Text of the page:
Risky Business: Recognizing and Managing Risks in Transportation

When you hear about risk management, what is your first thought? Is it lawyers and insurance brokers, and lots of paperwork? If those are the images recalled, it is time to rethink risk and where it comes from. Risk is often perceived as something to be afraid of because the consequences can often be devastating and expensive. However, the reality is that operational risk is present everywhere in every organization. As a result, there needs to be a renewed focus on operational risk management in student transportation.


What is operational risk?

We will use the definition of operational risk provided by Tony Blunden and John Thirwell in their book “Mastering Operational Risk”:

“The risk of loss resulting from inadequate or failed internal processes, people and systems, or from external events.”

The key focus here will be on loss attributed to failed internal processes, people, or systems. However, what is important to recognize is that in this definition “loss” ’is not limited to loss of life. It could be lost efficiency, lost opportunity, or lost capability.

The focus throughout this article will be on three operational areas that student transportation managers should regularly assess for risk. They are:

• People

• Process

• Technology

These three categories provide a starting point to begin considering the question of where risk comes from and what can be done to manage risk.

Responding to operational risk

There are three fundamental activities that must be performed on each operational area:

• Identify the types of risks that are most prevalent and disruptive.

• Mitigate the risks with changes to policies and practices.

• Manage impacts through established tools and practices.

The 3 by 3 matrix of operational categories and activities serve as the starting point for your operational risk management plan.

Identifying operational risks

If the underlying premise that risk is all around us is correct, then finding it should not be that hard. Systematically assessing each operational area to identify possible losses, defined broadly, and identifying what the source of those losses might be is the first task. Below are some questions to start the process of risk identification:

Identifying people risks

When transportation operations consider personnel risks, they are often exclusively focused on drivers. However, it is imperative that we conduct a risk analysis for all positions. Considering six stages of a people management cycle offers an opportunity to identify sources of risk.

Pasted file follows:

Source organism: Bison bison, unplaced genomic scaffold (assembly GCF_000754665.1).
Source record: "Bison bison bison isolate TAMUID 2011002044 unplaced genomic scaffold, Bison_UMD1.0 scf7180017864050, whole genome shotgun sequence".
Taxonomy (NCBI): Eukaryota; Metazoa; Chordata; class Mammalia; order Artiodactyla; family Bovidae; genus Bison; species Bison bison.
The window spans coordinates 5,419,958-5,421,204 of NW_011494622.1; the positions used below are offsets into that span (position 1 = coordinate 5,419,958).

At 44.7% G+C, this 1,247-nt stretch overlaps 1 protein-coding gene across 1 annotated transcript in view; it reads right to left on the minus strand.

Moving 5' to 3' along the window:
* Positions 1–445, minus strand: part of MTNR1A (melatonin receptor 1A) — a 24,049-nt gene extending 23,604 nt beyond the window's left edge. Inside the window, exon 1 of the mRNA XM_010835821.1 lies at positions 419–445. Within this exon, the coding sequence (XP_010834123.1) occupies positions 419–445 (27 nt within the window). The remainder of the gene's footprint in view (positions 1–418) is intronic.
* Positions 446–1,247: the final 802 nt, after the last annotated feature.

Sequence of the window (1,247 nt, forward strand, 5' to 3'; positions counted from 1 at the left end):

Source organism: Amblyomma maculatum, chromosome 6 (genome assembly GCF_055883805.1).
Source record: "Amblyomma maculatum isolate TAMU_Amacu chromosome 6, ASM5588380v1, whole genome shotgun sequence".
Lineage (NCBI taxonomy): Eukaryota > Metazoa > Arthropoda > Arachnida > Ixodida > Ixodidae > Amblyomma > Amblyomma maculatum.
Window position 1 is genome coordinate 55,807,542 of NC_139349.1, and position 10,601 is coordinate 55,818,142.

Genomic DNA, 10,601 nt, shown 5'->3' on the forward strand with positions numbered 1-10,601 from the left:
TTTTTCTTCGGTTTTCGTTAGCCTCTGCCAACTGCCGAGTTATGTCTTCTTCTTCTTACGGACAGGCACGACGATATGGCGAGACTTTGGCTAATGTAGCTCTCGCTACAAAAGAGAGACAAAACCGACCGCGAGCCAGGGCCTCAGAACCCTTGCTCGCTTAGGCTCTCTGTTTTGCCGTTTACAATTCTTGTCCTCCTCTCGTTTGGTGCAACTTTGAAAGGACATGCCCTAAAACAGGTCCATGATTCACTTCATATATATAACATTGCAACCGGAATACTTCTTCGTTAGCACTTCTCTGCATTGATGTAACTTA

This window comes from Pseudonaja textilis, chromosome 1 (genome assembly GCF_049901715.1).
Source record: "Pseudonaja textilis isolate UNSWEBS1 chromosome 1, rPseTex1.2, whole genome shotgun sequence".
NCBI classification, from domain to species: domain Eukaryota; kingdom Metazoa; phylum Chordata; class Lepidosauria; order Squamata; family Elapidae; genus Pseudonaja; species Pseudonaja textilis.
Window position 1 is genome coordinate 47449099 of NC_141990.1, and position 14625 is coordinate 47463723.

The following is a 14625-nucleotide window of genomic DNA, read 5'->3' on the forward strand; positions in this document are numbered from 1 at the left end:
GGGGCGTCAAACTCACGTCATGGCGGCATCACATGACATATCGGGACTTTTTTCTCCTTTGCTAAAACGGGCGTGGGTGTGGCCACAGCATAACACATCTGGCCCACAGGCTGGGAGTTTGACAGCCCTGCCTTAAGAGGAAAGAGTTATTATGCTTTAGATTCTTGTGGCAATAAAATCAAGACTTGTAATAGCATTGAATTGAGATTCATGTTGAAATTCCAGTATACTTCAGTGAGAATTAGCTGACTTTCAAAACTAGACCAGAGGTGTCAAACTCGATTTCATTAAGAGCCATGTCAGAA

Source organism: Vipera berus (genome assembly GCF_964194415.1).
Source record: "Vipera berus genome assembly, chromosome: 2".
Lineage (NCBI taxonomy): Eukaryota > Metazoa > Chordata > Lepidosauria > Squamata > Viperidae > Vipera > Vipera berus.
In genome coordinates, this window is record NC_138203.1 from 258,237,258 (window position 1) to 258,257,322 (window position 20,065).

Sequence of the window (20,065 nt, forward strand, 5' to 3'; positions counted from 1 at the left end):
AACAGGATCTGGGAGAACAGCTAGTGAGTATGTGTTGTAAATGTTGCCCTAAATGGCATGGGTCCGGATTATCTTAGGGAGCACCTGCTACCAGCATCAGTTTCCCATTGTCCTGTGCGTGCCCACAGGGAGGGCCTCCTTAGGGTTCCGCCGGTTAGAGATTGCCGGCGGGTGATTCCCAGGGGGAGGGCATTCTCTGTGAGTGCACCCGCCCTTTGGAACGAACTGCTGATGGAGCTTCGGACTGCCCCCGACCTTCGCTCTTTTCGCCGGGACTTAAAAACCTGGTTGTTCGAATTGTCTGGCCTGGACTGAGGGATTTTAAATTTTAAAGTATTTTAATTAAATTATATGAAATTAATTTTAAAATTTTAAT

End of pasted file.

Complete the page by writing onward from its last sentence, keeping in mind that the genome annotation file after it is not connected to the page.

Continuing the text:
1. Recruiting – how do we define job offerings and how does that impact the people being recruited to fill those positions?

2. Vetting – how are we assessing each candidate for the position? Is this criterion used for each candidate consistent and documented?

3. Onboarding – what are we doing to ensure that qualified candidates are retained and unqualified candidates are screened out efficiently?

4. Training – what are we training each individual position on and how? When does the training occur? Do we have recurrent and new training opportunities?

5. Operating – how are staff transitioning into their operating role? Do they have direction on expectations, timelines, and seeking help?

6. Evaluating – are we evaluating staff? Based on what? How frequently? Against what criteria?

Student transportation operations dependency on individuals creates an imperative to perform this type of evaluation.

Identifying technology risks

Technology risk is perceived by most as some type of external hacking incident. While this is a real possibility, more mundane risks are just as potentially costly. Management of systems and ensuring the checks are in place to reduce the opportunity for unauthorized system access should be a point of focus.

• Who receives access to what systems? The basic principle is that individuals should have access to the data they need when they need it to do their work. However, it is not true that everyone needs an account for every system you have. Defining what determines the need to access a system will reduce the possibility of loss.

• What access does each role receive? When it is determined that someone requires an account of the system, what type of access they need must be clearly defined. While there are several philosophies and constructs for this structure, creating an environment where individuals have the minimum access to system resources to perform their job can limit the possibility of loss.

• Who can give access to others? Gatekeeping is an important consideration in risk management. This should include who activates and deactivates accounts, who can upgrade and downgrade permissions, who can provide internal and external access to the system, and who can manage archival and backup data. Having a process that ensures that those with the “keys to the kingdom” are regularly reviewed should be part of a basic audit protocol to limit the opportunities for loss.

• How is technology evaluated and by whom? Determining who will be responsible for ensuring your technologies do not become technically or functionally obsolete is critical. Individuals often have a personal stake in the systems they have built which makes them unable to clearly assess the ongoing value of the system. Creating a team or identifying individuals who can regularly assess system functioning, performance, and effectiveness can support a program of loss reduction.